Now, it may be said in reply, that if there had been no inflic tion of the penalty of death, crimes would have increased in a greater proportion, and that the augmentation of offences is to be ascribed to other causes, than to the over-severity, and consequent non-execution,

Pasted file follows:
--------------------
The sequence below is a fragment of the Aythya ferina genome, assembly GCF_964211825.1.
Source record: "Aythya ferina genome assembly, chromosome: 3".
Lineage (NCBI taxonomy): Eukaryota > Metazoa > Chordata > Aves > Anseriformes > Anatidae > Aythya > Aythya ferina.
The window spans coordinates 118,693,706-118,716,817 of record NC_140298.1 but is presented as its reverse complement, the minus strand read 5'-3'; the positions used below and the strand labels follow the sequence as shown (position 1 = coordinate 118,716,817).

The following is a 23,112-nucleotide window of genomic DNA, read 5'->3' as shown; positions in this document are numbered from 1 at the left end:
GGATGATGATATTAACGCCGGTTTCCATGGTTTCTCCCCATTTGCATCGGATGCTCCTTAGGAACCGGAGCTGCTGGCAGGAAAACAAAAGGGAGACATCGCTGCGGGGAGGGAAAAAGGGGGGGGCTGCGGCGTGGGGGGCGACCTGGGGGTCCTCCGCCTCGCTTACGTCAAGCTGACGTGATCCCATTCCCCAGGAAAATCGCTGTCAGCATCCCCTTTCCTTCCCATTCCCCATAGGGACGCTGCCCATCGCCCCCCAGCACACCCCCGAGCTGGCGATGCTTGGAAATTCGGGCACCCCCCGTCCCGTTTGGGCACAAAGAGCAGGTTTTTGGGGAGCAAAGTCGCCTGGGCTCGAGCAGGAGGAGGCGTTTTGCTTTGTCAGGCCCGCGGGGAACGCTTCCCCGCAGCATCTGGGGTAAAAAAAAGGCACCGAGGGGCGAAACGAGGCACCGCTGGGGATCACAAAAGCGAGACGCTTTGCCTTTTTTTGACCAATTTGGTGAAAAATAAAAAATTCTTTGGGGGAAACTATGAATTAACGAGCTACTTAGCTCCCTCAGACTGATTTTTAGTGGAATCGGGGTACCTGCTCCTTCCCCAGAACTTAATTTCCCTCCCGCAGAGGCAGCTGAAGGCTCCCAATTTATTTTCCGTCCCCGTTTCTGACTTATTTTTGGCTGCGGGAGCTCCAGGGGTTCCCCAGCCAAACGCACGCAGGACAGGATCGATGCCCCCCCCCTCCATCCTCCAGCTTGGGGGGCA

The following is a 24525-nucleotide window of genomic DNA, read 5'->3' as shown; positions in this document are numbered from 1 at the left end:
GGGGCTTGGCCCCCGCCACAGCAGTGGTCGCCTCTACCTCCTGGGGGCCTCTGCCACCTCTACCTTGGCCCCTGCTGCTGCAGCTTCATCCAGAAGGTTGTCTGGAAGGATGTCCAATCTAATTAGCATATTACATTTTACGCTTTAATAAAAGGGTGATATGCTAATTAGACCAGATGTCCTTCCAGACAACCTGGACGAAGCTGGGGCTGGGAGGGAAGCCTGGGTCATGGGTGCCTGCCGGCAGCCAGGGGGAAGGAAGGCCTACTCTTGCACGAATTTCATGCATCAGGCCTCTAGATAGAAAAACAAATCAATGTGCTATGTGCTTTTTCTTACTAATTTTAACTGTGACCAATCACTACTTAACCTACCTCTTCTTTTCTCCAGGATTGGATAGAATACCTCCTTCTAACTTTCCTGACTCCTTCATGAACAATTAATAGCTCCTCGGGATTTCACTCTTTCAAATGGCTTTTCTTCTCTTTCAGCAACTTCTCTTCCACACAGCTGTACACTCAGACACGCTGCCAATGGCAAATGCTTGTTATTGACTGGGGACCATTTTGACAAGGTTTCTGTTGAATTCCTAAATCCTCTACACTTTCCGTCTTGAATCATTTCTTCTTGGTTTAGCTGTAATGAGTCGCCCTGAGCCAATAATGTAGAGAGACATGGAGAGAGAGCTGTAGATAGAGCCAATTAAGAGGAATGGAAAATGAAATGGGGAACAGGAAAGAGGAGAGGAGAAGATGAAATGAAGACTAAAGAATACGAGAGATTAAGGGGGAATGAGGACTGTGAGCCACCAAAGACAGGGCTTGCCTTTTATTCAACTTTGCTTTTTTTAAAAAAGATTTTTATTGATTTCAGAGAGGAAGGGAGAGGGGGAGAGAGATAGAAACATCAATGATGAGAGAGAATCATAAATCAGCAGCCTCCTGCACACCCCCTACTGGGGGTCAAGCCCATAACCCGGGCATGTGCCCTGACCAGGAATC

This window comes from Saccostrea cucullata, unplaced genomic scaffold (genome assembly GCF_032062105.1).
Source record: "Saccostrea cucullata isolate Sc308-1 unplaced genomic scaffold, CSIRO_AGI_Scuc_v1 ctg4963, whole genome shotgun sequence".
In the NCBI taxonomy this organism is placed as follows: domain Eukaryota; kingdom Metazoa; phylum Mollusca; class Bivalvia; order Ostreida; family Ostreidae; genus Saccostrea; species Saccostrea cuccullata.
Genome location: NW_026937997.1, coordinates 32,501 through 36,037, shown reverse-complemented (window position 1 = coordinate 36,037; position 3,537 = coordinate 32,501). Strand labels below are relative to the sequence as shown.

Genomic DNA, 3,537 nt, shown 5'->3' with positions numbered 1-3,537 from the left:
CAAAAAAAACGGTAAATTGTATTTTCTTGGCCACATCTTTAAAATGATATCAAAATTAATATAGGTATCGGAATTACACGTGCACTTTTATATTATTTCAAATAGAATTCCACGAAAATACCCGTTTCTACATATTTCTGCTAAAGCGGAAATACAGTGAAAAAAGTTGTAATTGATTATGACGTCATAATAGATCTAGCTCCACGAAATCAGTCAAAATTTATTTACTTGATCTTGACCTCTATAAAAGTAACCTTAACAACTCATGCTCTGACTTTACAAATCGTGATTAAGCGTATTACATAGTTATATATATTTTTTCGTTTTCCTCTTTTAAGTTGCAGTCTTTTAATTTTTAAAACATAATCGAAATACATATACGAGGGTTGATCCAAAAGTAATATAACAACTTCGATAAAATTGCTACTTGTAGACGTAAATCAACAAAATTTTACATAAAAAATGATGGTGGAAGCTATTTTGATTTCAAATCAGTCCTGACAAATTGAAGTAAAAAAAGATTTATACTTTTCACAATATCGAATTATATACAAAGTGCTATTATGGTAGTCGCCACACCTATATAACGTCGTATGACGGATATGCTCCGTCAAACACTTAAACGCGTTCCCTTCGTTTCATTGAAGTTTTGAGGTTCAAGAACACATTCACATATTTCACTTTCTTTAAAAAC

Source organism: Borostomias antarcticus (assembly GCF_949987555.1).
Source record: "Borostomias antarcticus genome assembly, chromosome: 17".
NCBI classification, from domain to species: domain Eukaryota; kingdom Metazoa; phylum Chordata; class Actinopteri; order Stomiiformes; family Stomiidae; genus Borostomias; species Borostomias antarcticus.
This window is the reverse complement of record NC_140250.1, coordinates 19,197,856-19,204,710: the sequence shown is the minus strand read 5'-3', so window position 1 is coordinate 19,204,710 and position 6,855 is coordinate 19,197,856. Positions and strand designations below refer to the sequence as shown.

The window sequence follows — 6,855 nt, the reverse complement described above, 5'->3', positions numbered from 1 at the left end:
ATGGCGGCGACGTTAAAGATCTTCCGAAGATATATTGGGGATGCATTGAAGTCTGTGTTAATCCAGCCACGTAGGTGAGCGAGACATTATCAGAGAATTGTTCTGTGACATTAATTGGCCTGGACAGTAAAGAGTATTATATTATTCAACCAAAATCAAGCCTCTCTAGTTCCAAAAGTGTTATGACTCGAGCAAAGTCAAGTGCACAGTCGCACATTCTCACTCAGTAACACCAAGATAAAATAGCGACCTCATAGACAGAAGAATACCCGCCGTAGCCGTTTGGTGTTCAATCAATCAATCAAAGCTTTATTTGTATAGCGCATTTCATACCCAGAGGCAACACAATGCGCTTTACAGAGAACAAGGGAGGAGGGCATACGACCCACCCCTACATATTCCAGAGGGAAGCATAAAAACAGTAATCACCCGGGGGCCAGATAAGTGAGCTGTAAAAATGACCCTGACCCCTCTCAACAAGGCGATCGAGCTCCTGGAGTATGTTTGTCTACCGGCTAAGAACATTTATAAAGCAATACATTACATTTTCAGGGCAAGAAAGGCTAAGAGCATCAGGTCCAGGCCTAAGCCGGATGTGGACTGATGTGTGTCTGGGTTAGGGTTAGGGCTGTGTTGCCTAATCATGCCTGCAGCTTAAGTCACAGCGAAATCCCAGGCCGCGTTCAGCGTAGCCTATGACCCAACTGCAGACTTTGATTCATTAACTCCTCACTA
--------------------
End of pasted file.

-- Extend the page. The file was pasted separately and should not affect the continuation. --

non-execution, by words of the law. It would, indeed, be idle to ascribe all the augmentation in the number of offences to the severity of the penal code, as we are well aware of the effects of a long war, in impoverishing and demoralizing a nation: yet, it is curious to remark, that in the few cases where the punishment of death has been altered to one of a milder character, the offence has been rather on the decline. The crime of stealing goods from bleachinggrounds was formerly punished with death-the law has recently been changed, and the commission of the offence has diminished two-thirds; and though on that of larceny from the person, there is an increase, yet it is not in a greater proportion than other crimes. Indeed, an increase of convictions might reasonably have been expected; and that probability formed part of the argument of Sir Samuel Romilly, the enlightened author of the measure"Repeal these statutes (said he)-lessen the severity of laws, which deter judges, and juries, and prosecutors, from the execution of their duties, which give impunity and encouragement to criminals, and you will be rewarded by a greater facility in their detection; the feelings of the public will be in favour of, and not adverse to, the law; prosecutors will be found to seek for justice at your tribunals, who heretofore shrunk back with horror from shedding the blood of a fellow-creature for the value of a handkerchief or a pocket-book.". We are prepared, indeed, to contend, that the whole system of punishment has been radically defective in this country. The infliction of the penalty of death has lost, if it, indeed, ever possessed, any salutary example; and all the other penalties of the law, have been so constructed, as to become by-words for inefficacy and worthlessness.